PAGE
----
As for Chapter 8, Doug Moo says it well in his brief commentary on Romans contained in the New Bible Commentary--
"The Christian’s deliverance from condemnation—the penalty of death because of sin under which all people live—takes place by virtue of our union with Christ (5:12–21). Vs 2–4 (of chapter 8) explain further that this deliverance has been accomplished by the triune God: the Father sending the Son as a sin offering for us (3), on the basis of which the Spirit liberates us from the power of sin and death (2) and secures complete fulfilment of the law on our behalf (4)."
Moo goes on to state:
"Through Christ Jesus the Spirit of God sets us free from the situation of bondage to sin and death alluded to in 5:12–21 and 6:1–23 and described in 7:7–25. The Spirit must so act because the great power of the ‘old regime’, the Mosaic law, was quite incapable, because of human weakness, of breaking sin’s bondage (3a; cf. 7:14–25). What the law could not do, God did: he broke sin’s power—condemned sin—by sending his Son to identify with us and to give himself as a sin offering...[t]his sending of the Son enables the true fulfilment of the law by those who live according to the Spirit. Paul does not mean that Christians are enabled to obey the law (however true this might be) but that Christians are considered by God to have fully met the law’s demand because of Christ’s obedience on our behalf."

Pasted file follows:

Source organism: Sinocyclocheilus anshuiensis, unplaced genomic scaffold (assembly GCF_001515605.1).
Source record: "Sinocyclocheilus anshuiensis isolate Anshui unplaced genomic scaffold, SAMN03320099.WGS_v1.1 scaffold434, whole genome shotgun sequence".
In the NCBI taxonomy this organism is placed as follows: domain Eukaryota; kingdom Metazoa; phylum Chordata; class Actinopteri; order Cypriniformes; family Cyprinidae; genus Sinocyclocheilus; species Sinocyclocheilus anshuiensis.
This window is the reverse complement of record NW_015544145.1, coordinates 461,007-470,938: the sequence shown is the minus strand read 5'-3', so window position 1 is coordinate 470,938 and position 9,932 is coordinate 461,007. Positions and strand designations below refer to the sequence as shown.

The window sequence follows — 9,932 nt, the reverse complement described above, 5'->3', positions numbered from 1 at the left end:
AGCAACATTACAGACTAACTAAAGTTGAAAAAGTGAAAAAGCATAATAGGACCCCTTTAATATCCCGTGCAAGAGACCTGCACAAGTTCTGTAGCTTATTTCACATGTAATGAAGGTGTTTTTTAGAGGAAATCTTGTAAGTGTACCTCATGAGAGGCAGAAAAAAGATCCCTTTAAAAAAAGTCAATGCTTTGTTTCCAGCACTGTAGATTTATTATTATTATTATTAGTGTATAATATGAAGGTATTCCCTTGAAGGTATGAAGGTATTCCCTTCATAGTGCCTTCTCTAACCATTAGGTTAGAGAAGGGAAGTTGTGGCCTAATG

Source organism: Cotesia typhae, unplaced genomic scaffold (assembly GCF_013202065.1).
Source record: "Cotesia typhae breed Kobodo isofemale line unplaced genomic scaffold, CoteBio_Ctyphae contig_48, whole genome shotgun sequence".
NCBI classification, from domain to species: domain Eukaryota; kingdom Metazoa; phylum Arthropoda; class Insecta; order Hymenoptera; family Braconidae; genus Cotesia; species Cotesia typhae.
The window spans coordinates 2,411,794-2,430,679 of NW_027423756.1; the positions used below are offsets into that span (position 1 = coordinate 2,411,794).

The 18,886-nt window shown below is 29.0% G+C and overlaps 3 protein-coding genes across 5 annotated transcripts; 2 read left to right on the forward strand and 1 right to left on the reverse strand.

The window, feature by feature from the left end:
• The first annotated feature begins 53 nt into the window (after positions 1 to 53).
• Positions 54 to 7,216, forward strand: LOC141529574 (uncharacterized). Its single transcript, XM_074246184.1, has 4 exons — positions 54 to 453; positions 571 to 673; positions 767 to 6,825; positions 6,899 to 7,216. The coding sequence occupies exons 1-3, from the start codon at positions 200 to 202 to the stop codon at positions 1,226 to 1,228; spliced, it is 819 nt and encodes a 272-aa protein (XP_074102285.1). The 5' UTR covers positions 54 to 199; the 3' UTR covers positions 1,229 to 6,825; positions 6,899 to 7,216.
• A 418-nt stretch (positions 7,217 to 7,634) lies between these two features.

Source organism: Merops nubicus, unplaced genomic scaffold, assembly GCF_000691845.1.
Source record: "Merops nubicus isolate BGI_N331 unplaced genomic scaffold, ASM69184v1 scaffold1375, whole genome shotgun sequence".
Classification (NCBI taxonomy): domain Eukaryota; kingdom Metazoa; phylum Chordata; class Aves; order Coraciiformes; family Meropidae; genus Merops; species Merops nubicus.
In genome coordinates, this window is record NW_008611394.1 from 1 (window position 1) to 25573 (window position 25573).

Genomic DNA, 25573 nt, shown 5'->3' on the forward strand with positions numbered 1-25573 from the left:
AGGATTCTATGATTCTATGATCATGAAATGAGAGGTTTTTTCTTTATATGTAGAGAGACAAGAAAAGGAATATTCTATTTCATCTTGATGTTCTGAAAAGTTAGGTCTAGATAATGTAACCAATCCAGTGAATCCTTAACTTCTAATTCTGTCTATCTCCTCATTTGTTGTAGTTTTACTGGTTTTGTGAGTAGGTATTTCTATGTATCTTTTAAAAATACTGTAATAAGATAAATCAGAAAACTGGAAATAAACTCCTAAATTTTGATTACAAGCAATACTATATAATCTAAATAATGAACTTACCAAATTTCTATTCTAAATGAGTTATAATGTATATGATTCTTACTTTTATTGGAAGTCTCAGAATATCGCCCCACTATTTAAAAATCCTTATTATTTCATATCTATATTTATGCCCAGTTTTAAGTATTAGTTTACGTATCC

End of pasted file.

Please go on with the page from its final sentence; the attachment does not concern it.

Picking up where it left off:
Moo goes on to perfectly outline the doctrine of adoption found in verses 14-17. Paul illustrates that being "in Christ" not only frees us from a death sentence but also brings us into such a close relationship with God that we are virtually His adopted children BUT as His children we are also heirs with certain family responsibilities including joining the suffering that will eventually make God's good creation perfect again. Paul finishes the chapter assuring us that although those of us in Christ will indeed face great suffering, we need not doubt our ultimate salvation because we have been chosen by God even before the beginning of the world. This sets the stage for the controversial but powerful argument of election outlined in Chapter 9. Check back!